Circular economy and especially circularity have been more widely used and trending words in recent years. More companies are looking for ways to leave a linear economy behind - an economy that focuses on the sourcing, manufacturing, selling and disposing of materials. Now working towards a circular economy where materials are used in a closed-loop and running on renewable energy, ensuring the maximising use of the material. The model of circularity offers a more sustainable use of materials that leaves the traditional wasteful nature, especially when looking at the fashion industry behind. With companies setting sustainable targets for themselves, there are some circular developments we can be excited about in 2021.
An often forgotten topic when it comes to the impact of a product is what the product has come in - packaging. We have seen a shifting mindset that focuses on replacing any kind of plastic packaging, packaging-free products to alternative packaging made from natural or recycled materials.
A great company shifting the view on packaging of cleaning products is Everdrop. Winners of the Deutscher Nachhaltigkeitspreis 2021 offer cleaning tabs that you drop into reusable bottles and fill with water. You don’t need to buy a new cleaning bottle every time but only get new tabs. This can save an enormous amount of packaging. There are also established companies pushing the packaging topic.
The take-back models are extremely important when it comes to the fashion industry. For too long the impulsive shopping and discarding mindset have caused extraordinary amounts of textiles- waste. With 80%And with % made from polyester, it takes up to 200 years to decompose. This is not only harming the environment but is also a waste of valuable resources. Fashion brands such as Patagonia or Levi’s are making use of take-back models that encourage customers to send back their unwanted garments and either put them on the second-hand market or refurbish them for new use. Also, furniture giant IKEA is looking for ways to become a circular company by the end of the decade by looking for ways to take back production on a large scale. They have also joined the Ellen MacArthur Foundation as a strategic partner in June 2020 to work towards becoming a circular by 2030.
Not only IKEA but also other companies are putting a great focus on becoming circular and setting circular targets for themselves.
However, just 21% of global fashion brands have met the 2020 Circular Fashion System Commitment (2020 Commitment) by Global Fashion Agenda. This shows that the developments of circularity in fashion is still a big topic, where we hope to see more improvements this year. Circularity is also more pushed on a political level by governments, putting even more pressure on companies to become circular. The ban of single-use plastic, such as the plastic straws approved in 2019 and the EU Circular Economy Action Plan are steps in the right direction. France is pioneering here with the law of “Bill on the fight against waste, and the circular economy” that prohibits retailers from destroying garments, cosmetics and other goods returned, unsold or those remaining in their inventory for a long period.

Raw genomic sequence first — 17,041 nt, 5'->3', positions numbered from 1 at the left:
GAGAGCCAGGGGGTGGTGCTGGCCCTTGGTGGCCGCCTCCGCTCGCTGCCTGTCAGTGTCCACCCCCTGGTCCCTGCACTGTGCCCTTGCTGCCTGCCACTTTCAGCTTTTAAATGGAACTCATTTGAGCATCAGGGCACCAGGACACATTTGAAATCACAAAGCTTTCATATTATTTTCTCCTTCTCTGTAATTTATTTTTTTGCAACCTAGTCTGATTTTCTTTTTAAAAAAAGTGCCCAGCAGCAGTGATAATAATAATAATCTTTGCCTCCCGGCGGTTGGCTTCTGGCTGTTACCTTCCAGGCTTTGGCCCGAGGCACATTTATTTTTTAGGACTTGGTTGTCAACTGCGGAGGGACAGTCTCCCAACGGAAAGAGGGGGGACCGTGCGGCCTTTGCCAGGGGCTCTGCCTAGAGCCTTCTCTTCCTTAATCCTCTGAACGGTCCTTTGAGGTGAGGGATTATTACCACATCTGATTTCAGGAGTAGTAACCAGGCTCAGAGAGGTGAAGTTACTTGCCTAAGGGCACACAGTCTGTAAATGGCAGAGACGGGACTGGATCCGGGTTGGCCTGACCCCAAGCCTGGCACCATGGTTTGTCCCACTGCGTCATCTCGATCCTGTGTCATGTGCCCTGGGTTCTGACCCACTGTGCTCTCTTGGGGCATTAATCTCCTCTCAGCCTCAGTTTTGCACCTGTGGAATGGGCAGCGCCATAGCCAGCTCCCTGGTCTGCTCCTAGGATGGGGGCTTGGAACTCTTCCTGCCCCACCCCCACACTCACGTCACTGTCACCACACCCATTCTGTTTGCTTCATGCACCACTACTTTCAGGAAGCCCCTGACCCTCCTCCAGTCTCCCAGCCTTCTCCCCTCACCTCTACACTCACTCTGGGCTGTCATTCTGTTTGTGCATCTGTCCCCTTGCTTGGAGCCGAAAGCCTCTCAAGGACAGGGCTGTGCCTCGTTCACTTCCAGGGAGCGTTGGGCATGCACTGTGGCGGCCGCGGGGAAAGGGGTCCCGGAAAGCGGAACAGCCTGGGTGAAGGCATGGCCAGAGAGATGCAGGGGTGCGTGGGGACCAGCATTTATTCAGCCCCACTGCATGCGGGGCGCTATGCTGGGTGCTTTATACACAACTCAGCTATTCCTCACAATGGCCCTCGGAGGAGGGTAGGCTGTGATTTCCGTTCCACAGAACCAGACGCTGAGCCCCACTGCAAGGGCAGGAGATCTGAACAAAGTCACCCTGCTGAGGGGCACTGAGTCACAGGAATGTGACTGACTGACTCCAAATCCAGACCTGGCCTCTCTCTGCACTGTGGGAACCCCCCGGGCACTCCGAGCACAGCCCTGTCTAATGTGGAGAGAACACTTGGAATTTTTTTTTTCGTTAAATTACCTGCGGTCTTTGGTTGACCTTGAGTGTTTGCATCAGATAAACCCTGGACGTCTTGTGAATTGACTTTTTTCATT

Measuring the Process
Measuring one's process of a company when it comes to circularity should get more attention. Brands should be held more accountable on measuring their progress beyond their revenue, profit or shareholder values. Progress in circularity should become an established measure for a company. Tools such as the Circulytics developed by the Ellen MacArthur Foundation helps companies to measure and communicate their circular economy work.
The Ellen MacArthur Foundation describes that businesses need to consider their social and environmental impact, and many are already embracing their circular economy model. However, a circular economy cannot be achieved until we can properly measure it.
How does Kleiderly contribute?
At Kleiderly, we are happy to see the developments in recent years when it comes to creating a circular economy. We want to contribute to these developments by creating a circular product that gives unwanted clothes a new purpose, and reduces the need for oil-based plastics.